The Mousetrap: The Lyric Theatre, The Lowry.
Reviewed by Matt Forrest
Opening Night star rating: ****
About 25 years back I was watching a TV programme staring Paul Kaye as comic creation Dennis Pennis, a rogue TV presenter who pranked the great and good of the 90’s celebrity world. It wasn’t just famous people who Pennis targeted, but everyday folk too. On one occasion he accosted some old ladies as they were about to see The Mousetrap and committed the cardinal sin of revealing who the killer was! As a teenager it was hilarious, if slightly mean spirited yet little did I realise that many years later I’d be going to see probably the world’s most famous “whodunit” already knowing the ending. (Shame on you Paul Kaye).
You see despite a near 70 year run and smashing a whole host of records, Agatha Christie’s The Mousetrap has one of the best kept secrets in theatreland. The fact that it still has the ability to shock and surprise in the modern world shows just how revered the play is and on the basis of tonight’s production it’s easy to see why.
It begins at Monkswell Manor, a converted guest house in the country ran by a young couple, Mollie and Giles Ralston (Harriet Hare and Nick Biadon). They are preparing for the arrival of their first guests to the house, but a nasty snowstorm is hampering their preparations. At the very start of the performance we hear the news through the radio that a woman named Maureen Lyon has been murdered in London. This broadcast is repeated as the guests been to arrive: who include Major Metcalf (John Griffiths), a mischievous architect named Christopher Wren (Lewis Chandler), a no nonsense battle-axe of a women in Mrs Boyle (Gwyneth Strong), the private and guarded Miss Casewell (Saskia Vagncourt-Strallen), and finally the Mr Paravicini (David Alcock) a mysterious traveller who is caught up in the snow storm.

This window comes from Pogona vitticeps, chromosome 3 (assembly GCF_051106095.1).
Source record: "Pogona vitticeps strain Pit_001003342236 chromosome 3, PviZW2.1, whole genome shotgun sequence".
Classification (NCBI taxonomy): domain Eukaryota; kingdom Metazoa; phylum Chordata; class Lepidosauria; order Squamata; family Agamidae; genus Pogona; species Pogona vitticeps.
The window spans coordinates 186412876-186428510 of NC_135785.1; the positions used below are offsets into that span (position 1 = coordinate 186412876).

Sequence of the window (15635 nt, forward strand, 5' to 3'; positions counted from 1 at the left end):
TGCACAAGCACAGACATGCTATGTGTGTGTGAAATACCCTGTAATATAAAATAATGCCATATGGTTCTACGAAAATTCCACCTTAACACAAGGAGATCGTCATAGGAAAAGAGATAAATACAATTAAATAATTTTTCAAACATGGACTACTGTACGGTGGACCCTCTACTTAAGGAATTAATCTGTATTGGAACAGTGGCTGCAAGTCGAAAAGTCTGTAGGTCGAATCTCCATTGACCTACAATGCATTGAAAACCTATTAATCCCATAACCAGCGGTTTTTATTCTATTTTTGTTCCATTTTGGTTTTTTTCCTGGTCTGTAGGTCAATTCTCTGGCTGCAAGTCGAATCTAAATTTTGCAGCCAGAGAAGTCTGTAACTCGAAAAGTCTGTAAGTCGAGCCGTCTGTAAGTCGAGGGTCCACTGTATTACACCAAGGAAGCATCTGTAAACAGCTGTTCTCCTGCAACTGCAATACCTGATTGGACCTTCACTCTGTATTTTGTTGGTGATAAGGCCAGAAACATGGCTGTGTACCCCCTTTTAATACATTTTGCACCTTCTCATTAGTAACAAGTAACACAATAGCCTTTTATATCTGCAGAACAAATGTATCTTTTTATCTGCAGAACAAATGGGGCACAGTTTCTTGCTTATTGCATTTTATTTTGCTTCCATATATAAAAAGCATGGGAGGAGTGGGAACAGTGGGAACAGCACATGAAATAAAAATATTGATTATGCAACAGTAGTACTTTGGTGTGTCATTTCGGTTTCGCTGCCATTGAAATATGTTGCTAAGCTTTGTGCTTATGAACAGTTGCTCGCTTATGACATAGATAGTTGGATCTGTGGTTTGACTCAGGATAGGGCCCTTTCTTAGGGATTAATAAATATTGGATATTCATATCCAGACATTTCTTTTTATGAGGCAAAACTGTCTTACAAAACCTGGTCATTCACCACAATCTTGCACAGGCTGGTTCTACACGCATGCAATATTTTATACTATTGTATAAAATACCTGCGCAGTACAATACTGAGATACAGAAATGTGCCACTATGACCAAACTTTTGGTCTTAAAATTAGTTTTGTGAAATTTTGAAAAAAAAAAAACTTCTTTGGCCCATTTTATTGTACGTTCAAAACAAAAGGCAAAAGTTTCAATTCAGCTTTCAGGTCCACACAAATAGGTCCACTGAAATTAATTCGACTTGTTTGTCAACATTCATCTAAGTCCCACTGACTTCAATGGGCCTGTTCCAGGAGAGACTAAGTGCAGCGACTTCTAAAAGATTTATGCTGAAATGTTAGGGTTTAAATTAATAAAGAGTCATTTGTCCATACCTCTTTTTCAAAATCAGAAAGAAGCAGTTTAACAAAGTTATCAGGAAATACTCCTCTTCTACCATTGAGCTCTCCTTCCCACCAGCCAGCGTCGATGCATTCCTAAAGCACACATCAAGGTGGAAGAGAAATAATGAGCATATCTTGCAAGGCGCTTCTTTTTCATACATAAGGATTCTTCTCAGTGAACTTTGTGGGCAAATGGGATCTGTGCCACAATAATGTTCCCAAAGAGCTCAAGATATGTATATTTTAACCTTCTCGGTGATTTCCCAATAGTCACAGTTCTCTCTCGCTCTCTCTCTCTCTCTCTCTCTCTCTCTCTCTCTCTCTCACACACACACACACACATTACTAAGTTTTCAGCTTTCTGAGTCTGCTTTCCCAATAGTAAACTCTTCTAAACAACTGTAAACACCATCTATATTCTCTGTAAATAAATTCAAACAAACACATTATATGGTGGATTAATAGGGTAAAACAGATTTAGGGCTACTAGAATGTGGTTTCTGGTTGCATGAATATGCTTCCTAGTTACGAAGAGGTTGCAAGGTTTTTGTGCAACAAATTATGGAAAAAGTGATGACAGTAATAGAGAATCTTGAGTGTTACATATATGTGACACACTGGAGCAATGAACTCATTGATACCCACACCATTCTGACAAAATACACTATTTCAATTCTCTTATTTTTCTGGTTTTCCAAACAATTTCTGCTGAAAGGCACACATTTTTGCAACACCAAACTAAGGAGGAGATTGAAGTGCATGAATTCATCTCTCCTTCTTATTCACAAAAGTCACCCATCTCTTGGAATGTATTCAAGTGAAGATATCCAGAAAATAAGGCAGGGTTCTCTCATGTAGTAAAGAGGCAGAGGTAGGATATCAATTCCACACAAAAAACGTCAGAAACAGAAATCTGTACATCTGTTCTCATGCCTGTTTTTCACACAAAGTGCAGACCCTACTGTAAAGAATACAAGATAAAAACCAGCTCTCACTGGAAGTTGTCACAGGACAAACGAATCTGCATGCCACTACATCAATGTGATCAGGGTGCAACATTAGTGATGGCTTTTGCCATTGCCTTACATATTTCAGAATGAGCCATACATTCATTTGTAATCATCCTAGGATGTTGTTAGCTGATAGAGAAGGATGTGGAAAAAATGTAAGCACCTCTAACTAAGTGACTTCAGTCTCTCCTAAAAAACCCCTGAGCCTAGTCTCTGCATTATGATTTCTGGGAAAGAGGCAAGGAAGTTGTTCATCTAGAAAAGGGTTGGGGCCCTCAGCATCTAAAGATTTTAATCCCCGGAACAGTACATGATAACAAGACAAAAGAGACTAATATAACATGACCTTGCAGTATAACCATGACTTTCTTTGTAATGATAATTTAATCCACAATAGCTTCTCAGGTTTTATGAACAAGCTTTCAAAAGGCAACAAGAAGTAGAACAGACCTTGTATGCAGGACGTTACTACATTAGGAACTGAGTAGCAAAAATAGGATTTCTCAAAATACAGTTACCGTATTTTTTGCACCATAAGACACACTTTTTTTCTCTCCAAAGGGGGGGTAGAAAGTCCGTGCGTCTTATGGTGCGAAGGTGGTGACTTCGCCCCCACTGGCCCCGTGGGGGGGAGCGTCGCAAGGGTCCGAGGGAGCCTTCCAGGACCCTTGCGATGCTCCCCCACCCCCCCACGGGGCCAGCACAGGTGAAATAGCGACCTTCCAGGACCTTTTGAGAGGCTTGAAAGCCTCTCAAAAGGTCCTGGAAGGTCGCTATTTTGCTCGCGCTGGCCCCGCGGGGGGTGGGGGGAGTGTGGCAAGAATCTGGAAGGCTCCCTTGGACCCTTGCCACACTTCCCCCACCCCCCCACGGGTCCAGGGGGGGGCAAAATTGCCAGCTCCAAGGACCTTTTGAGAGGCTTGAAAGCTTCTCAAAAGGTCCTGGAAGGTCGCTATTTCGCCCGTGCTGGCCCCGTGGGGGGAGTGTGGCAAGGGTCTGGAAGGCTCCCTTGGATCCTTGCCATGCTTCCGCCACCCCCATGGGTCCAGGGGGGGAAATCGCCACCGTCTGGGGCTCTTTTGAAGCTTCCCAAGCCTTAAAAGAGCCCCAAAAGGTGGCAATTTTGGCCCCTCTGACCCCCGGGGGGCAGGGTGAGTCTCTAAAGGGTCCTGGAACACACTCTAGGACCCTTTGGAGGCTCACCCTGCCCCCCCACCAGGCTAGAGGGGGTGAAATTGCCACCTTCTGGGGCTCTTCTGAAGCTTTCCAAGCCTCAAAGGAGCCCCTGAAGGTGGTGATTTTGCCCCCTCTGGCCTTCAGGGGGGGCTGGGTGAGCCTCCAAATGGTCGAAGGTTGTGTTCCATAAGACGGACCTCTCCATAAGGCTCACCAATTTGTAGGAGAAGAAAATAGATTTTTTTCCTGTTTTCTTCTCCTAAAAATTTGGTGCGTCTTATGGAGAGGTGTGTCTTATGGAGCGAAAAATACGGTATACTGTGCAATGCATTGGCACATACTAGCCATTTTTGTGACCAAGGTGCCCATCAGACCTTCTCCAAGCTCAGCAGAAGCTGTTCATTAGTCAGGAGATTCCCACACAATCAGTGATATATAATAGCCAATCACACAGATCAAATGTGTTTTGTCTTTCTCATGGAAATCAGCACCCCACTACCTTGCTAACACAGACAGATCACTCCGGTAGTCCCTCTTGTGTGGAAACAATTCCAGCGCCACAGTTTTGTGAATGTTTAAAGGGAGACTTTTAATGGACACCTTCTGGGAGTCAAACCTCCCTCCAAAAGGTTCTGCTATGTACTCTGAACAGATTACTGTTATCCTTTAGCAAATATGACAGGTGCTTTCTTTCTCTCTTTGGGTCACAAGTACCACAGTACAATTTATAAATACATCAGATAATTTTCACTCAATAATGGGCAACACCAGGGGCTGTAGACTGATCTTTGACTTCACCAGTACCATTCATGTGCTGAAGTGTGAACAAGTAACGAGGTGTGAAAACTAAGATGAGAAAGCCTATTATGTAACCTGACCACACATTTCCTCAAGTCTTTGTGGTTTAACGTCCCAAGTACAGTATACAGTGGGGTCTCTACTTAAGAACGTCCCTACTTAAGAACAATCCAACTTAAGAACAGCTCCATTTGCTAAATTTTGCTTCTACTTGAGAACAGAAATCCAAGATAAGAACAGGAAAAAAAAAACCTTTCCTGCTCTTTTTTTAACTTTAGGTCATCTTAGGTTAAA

As the weather worsens word reaches the house that the police are sending an officer, a Sergeant Trotter (Geoff Arnold). When Trotter arrives, he explains that there is a link between the recently diseased Mrs Lyons and Monkswell Manor, his theory is later proven when one of the guests is strangled. The big question is will Trotter be able to solve the mystery before the killer strikes again?
What instantly strikes you about this production is just how much fun it is and that’s down to the direction of Gareth Armstrong: he allows the cast to play it straight when required but also to poke fun at the genre, never really taking itself too seriously. The ensemble cast are superb, traversing the tightrope between ‘hamming it up’ and paying respect to this well-established theatrical institution.
As one might expect with an Agatha Christie, the script is littered with clues, red herrings and the key element of suspense that will keep you guessing throughout. There is some rather clunky and at times dated dialogue which the cast play for laughs, albeit with dead pan seriousness, which again only adds the enjoyment.
Because the murder mystery genre is one, we are so familiar with, it’s easy to forget that Christie is arguably the main reason we know its troupes so well, however director Gareth Armstrong has manged to keep it fresh, entertaining and certainly well worth catching. Despite knowing the identity of the villain, it still managed to come as a surprise which is of course down to Christie’s criminal mind. Based on this production The Mousetrap still has plenty of life in the old girl yet, unlike the late Mrs Lyons!
The Mousetrap is on at the Lyric Theatre, the Lowry till 18th May. Tickets available here: